On Photography By Susan Sontag – Every Serious Photographer’s Must-Read

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26 November/Posted by yuliavizel

On Photography By Susan Sontag, is a true masterpiece and should be read by all photographers. Ironically, this book’s edition doesn’t have a SINGLE photo in it – not only is the book a great intellectual catalyst and great vocabulary builder (my copy is filled with side notes), but it is also a heaps of very useful information for photographers too. Susan truly knows her subject – whether history of photography or the technicalities of the trade.

On Photography is a study of the subject filled with humor and intellect – it is a truly brilliant reflection at the very essence of photography. This book digs much deeper than just analysis of the process or motives of the photographers. I find it pointless to try and recapture Sontag’s words here. But I am eager to showcase some of Sontag’s maverick storytelling in an attempt to encourage you to read the book for yourself. Your photography philosophy will develop, your mind will improve, and you will likely become a Sontag’s fan. If you’ll get through the whole book first.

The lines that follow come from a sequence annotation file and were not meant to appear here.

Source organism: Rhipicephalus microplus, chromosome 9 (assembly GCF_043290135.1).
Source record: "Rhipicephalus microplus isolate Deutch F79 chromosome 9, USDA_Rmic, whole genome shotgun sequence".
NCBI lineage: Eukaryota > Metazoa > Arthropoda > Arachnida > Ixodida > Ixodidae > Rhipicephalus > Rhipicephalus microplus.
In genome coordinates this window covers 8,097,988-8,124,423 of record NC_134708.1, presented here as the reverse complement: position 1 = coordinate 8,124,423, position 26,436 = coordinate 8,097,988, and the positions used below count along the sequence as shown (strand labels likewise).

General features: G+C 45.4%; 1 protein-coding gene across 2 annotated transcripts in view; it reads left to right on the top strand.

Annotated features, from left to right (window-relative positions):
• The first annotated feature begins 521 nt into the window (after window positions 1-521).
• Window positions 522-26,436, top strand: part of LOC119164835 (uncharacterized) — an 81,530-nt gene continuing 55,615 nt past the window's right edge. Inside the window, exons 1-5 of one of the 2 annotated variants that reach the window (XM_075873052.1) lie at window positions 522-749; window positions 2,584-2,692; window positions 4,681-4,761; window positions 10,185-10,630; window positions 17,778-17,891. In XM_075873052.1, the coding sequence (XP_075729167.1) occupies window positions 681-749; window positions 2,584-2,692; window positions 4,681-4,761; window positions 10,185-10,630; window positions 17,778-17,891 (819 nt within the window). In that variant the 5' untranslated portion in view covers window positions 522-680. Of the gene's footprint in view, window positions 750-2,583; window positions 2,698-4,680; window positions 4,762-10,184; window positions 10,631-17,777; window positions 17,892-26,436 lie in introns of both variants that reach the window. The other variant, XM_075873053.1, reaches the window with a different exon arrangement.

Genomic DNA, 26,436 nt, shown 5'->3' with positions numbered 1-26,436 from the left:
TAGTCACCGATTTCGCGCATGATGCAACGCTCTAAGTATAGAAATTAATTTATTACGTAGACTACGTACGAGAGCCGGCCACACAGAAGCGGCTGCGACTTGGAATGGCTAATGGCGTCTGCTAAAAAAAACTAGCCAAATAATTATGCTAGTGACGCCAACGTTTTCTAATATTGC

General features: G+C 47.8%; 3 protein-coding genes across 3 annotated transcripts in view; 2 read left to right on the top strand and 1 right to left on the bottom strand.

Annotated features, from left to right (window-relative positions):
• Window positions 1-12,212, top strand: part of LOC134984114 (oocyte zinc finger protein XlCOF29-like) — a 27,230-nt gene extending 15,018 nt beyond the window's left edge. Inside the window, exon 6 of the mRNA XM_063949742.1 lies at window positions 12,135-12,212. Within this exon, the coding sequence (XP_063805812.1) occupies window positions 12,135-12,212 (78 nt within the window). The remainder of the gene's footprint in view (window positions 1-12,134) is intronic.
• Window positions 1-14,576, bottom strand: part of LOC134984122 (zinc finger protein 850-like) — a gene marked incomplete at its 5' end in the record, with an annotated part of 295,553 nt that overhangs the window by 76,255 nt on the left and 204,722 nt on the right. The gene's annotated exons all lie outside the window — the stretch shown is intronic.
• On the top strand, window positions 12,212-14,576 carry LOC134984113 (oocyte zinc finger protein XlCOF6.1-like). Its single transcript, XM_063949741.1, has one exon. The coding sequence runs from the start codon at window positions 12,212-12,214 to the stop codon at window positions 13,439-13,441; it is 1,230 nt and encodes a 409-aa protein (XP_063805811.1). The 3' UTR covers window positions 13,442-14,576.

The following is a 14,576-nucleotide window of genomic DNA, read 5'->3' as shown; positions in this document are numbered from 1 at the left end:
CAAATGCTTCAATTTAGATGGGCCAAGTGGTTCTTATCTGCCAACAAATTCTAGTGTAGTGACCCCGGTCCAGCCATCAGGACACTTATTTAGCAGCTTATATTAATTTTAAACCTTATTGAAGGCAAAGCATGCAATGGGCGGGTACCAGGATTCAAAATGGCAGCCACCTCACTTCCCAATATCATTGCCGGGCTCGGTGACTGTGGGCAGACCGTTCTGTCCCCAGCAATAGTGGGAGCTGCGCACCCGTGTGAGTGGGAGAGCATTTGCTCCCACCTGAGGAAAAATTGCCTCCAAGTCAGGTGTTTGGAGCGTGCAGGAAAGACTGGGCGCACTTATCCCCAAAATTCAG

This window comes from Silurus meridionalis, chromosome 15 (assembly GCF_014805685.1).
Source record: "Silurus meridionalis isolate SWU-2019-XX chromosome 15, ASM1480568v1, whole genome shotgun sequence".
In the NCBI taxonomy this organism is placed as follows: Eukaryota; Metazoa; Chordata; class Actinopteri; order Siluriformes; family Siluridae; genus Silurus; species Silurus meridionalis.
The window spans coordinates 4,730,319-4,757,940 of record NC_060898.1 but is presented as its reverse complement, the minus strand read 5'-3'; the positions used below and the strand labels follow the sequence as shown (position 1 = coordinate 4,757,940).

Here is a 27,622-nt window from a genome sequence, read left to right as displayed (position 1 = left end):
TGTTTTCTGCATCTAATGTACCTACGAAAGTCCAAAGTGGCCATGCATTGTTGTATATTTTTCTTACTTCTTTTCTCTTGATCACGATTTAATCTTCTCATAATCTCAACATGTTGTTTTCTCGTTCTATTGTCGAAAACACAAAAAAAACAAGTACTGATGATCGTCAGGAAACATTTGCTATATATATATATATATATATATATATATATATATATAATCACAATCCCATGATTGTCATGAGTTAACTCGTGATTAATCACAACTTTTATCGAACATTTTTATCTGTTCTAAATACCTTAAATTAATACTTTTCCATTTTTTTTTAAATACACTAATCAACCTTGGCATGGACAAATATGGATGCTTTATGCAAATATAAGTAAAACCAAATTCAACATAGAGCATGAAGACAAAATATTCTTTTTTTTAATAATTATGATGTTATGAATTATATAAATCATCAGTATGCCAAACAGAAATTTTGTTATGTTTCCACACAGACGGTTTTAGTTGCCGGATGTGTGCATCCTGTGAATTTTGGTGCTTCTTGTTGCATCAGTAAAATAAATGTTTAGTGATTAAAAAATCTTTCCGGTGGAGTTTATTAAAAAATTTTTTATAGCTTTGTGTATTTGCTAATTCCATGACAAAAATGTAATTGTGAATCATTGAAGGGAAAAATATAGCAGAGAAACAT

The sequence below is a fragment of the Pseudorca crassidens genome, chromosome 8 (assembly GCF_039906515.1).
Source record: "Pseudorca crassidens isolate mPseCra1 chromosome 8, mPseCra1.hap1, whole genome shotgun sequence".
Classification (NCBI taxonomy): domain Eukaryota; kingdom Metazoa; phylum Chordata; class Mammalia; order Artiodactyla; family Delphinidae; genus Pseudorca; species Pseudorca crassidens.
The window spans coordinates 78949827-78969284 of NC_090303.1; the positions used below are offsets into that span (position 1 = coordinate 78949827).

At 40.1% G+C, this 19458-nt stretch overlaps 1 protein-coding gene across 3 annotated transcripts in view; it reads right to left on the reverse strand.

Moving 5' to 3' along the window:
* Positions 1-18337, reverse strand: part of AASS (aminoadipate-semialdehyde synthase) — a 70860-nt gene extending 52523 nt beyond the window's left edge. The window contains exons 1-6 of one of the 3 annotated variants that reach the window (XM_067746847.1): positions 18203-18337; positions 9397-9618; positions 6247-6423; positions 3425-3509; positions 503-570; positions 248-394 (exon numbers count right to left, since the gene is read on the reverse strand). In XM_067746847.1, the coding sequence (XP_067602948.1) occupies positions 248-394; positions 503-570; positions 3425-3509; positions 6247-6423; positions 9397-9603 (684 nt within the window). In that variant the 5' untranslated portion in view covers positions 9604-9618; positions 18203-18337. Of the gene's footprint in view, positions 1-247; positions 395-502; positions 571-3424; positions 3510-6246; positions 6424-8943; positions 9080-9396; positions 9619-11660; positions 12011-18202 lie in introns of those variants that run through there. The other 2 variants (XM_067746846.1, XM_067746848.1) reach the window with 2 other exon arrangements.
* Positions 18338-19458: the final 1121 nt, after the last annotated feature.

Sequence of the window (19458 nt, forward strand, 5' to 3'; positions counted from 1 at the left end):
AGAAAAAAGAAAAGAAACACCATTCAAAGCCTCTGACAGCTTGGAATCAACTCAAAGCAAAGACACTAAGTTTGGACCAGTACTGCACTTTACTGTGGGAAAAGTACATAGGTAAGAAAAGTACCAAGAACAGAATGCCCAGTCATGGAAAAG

With all of this in mind, I’ve decided the best way to talk about this book is by way of mentioning few of my favorite quotes – literary gold nuggets really:

“Time eventually positions most photographs, even the most amateurish, at the level of art” (21).

“The camera has the power to catch so-called normal people in such a way as to make them look abnormal. The photographer chooses oddity, chases it, frames it, develops it, titles it” (34).

“But essentially the camera makes everyone a tourist in other people’s reality, and eventually in one’s own” (57).

“The painter constructs, the photographer discloses. That is, the identification of the subject of a photograph always dominates our perception of it – as it does not, necessarily, in a painting” (92).

“But photographic seeing has to be constantly renewed with new shocks, whether subject matter or technique, so as to produce the impression of violating ordinary vision” (99).

“. . . an unassuming functional snapshot may be as visually interesting, as eloquent, as beautiful as the most acclaimed fine-art photograph” (103).

Photographers and other visual thinkers are often drawn to buy books with images, here however is one with none – which, should you decide to buy it, will definitely enhance every other book in your photography library. I highly recommend On Photography.

There is also a great documentary on Susan Sontag by Nancy Kates.

Have you red this book? What are your thoughts? Please comment below.
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